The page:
Tidbits from
The Dothan Eagle


Compiled & contributed by: Lisa Graham, lisagraham32@aol.com, JAN 2005

The Dothan Eagle June 11, 1909 Edition

President Taft expected to make decision on question within a few days-
Washinton, D.C. June 19 -

Governor Comer arrived here today to confer with President Taft regarding a PARDON for
W. S. Harlan of Lockhart, Covington County, convicted in the United States Court on Peonage charge.
It is remembered that the case was reviewed by the Attorney General Wickersham and was sent to the White House with recommendation that the verdict stand. The Alabama and Florida Senators as well as other prominent members have interested themselves in the matter.
Those who have been working in behalf of Mr. Harlan claim that he is the victim of a peculiar chain of circumstances and they hope, the declare, to convince President Taft of that fact and secure executive clemency.
All that can be said about the matter just now is that it stands as it did 10 days ago. President Taft
is expected within the course of a few days to decide whether or not the sentence of the court should be carried out. The friends of Harlan are quite hopeful today. although the President has not stated positively what his action will be. Ex Congressman Jesse Stallings, Attorney for Harlin, is also here again working hard on the case - Alfred J. Stofer to Montgomery Advertiser.

(Note- It is unclear to me why the Dothan Newspaper is dated June 11, 1909 on Microfilm, yet the article is dated June 19 - this was apparently a typing error)




John Bullard and Henry Richardson, two of the Covington County
night riders, were released from County jail, each having made
bond of $400 for his appearance before Judge Jones for trial
in the United States Court on May 25.

Six of the alleged night riders remain in jail, John Richardson, Jim Bullard,
Frank, Bud, and Ebon Goolsby, and Flem Richards.
The men were indicted for nightriding and conspiracy. It is alleged that they scoured
the country about Covington County, dragging men and women from their homes in
the dead of night and whipping the victims with the effort to intimidate them.


The Dothan Eagle September 7, 1909

Messrs. Andrew BARNES and C. F. Baker have returned from a trip through
the country to Gantt, Covington Co., and returning by Enterprise and Hawe Ridge.


The Dothan Eagle Oct. 05, 1910

Andalusia, Ala., Oct. 4-- Six hours after he had committed criminal assault upon MRS. HIRAM STUCKEY, a prominent young woman of Covington County, BUSH WITHERS,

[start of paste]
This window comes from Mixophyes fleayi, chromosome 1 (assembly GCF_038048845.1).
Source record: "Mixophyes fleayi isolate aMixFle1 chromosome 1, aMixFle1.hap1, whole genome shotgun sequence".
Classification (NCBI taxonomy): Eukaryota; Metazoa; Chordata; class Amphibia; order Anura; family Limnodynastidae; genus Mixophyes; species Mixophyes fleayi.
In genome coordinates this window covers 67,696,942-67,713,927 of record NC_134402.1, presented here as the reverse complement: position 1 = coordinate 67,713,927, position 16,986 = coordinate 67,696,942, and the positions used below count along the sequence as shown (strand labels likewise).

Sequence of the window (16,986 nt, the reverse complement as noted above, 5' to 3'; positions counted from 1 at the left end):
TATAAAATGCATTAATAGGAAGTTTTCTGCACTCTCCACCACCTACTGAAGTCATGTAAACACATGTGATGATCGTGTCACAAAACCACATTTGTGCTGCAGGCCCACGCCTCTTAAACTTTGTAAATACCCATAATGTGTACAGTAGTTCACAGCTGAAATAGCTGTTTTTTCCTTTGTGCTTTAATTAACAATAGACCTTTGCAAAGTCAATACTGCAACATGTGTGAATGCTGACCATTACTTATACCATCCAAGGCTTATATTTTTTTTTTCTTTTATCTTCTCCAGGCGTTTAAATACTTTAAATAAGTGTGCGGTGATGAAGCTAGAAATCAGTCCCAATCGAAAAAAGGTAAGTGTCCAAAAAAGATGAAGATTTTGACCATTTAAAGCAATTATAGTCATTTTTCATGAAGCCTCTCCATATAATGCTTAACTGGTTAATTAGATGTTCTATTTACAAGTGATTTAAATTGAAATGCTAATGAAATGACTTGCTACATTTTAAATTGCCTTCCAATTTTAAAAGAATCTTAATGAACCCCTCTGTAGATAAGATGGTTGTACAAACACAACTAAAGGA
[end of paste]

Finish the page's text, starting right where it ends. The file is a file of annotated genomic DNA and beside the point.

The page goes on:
a negro "trusty" at the Henderson convict camp was taken from the warden last night while
en route to prison at Andalusia, tied to a stake by an infuriated mob of 400, and burned.
The lynching was conducted in a quiet and orderly manner, after which the mob,
formed from adjoining towns, dispersed to their homes leaving no traces of their fury
except the ashes of the negro.
The crime for which the negro was lynched was committed early yesterday afternoon,
when he went to the Stuckey farm for the purpose of getting drinking water for his fellow
convicts, who were employed at a swamp near by. Entering the house, it is declared,
the negro assaulted Mrs. Stuckey, after which he cudgeled ( cudgel-a short,thick club) her into insensibility in an effort to strifle her cries. This morning, it is reported, the woman is in
a precarious condition, with little hope of recovery. Fracture of her skull is feared.

Before lapsing into insensibility, Mrs. Stuckey informed her rescuers of the assault, naming
the "trusty" whom she knew, as the perpetrator of the deed. The negro was caught and
hurried to the stockade at Sanford, six miles from Andalusia. Upon hearing rumors of the mob,
Warden J. L. Long at 9 o'clock attempted to spirit the convict to prison at Andalusia, but was
intercepted on the outskirts of the village, where his charge was taken from him. Then tied him
to a stake, shot at, and burned.
The negro was sent up from Morgan County in 1901 on a charge of Robbery. Up to the time of yesterday's assault, he had been regarded as a faithful employee at the lumber camp, and served as water boy for the convicts. He was about 30 years old



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